For instance, right now, as part of the Networked Homes framework, we are making a film about a window. At a first glance, this window doesn't do anything, but in its life span, such a window influences a great number of places and people. Its components come from different countries. For example, the plastic profiles are assembled at a factory in Kiev Oblast. They are brought to this factory in truckloads from Germany, cut into six-meter bars. In Germany, they are manufactured from PVC-powder, produced at an oil refinery, and the oil usually comes from Russia. Many people and a lot of equipment are part of these processes. These processes bring profit and have a substantial impact on the environment. This is all regulated by neutral national and international standards.
The window is constantly doing something. It protects from moisture during rain, helps conserve heat in winter and lets air circulate through the room in summer. It lets in solar rays, which warm up the space in the morning and change the population structure of bacteria in the room.
We are used to viewing the window as an extratemporal object, inserted into the order of the universe. We do not raise questions about its history as a technological artifact and the influence that the process of its production has on the environment. Now we look at these questions in detail and thoroughly disentangle such an apparently simple and familiar thing.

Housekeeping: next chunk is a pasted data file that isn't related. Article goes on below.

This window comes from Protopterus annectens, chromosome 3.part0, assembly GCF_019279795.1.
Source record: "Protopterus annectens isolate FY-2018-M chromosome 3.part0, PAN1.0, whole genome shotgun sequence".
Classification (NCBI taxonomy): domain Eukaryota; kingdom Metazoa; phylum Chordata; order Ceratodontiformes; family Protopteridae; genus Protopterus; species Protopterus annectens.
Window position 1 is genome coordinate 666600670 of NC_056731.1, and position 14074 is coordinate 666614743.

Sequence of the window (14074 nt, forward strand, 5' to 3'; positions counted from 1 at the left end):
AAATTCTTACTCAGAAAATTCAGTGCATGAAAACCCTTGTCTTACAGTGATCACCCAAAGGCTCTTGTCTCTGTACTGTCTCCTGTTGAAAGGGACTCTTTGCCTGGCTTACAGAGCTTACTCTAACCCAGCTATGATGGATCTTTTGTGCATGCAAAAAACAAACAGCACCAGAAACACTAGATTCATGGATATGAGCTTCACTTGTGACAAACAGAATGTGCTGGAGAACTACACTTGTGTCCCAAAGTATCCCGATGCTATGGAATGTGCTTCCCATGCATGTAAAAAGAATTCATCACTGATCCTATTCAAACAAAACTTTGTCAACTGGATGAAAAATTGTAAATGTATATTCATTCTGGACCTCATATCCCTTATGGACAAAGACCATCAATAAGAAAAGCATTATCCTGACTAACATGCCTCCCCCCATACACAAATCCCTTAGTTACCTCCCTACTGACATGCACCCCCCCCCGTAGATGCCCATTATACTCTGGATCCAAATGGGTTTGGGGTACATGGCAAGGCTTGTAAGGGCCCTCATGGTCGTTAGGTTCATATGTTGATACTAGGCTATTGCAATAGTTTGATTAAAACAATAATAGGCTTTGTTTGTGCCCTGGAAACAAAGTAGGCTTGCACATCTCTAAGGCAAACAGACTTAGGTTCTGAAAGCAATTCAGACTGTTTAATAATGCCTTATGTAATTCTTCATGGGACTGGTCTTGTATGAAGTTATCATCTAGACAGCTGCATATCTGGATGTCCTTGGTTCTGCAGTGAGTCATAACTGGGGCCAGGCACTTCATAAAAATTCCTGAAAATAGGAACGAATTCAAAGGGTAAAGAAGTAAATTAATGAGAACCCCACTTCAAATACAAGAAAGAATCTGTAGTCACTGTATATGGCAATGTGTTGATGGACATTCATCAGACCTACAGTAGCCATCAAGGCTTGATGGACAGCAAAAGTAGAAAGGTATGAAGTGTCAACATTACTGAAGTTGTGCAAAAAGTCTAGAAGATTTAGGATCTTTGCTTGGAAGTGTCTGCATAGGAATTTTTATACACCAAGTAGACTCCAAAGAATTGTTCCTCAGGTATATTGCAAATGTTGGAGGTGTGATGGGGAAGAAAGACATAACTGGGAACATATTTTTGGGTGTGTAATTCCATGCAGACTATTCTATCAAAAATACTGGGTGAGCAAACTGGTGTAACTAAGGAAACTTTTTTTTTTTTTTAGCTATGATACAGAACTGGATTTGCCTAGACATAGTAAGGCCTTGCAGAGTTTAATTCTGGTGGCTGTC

AM:Somewhere in the project description you say that NH lets one view an apartment as an instrument for play. What does this mean?
MR:Being an instrument for play presupposes emergenceemergenceEmergence occurs when an entity is observed to have properties its parts do not have on their own.. There are elements of the project which we see straight away; we know how to turn them into intelligible research projects, useful for some people and financed by some parties. But in conjunction with that we also just poke around at things, building connections to look beyond the visible boundary of that which is interesting and intelligible right now.
All the projects mentioned by Maxym in this interview were implemented collectively, with major contributions by Mykola Holovko, Anastasia Chaur, Sveta Usychenko, Orest Yaremchuk, Yevgenia Berchul, Olesia Kovalenko, Francesco Sebregondi, Dark Matter Labs team, and others.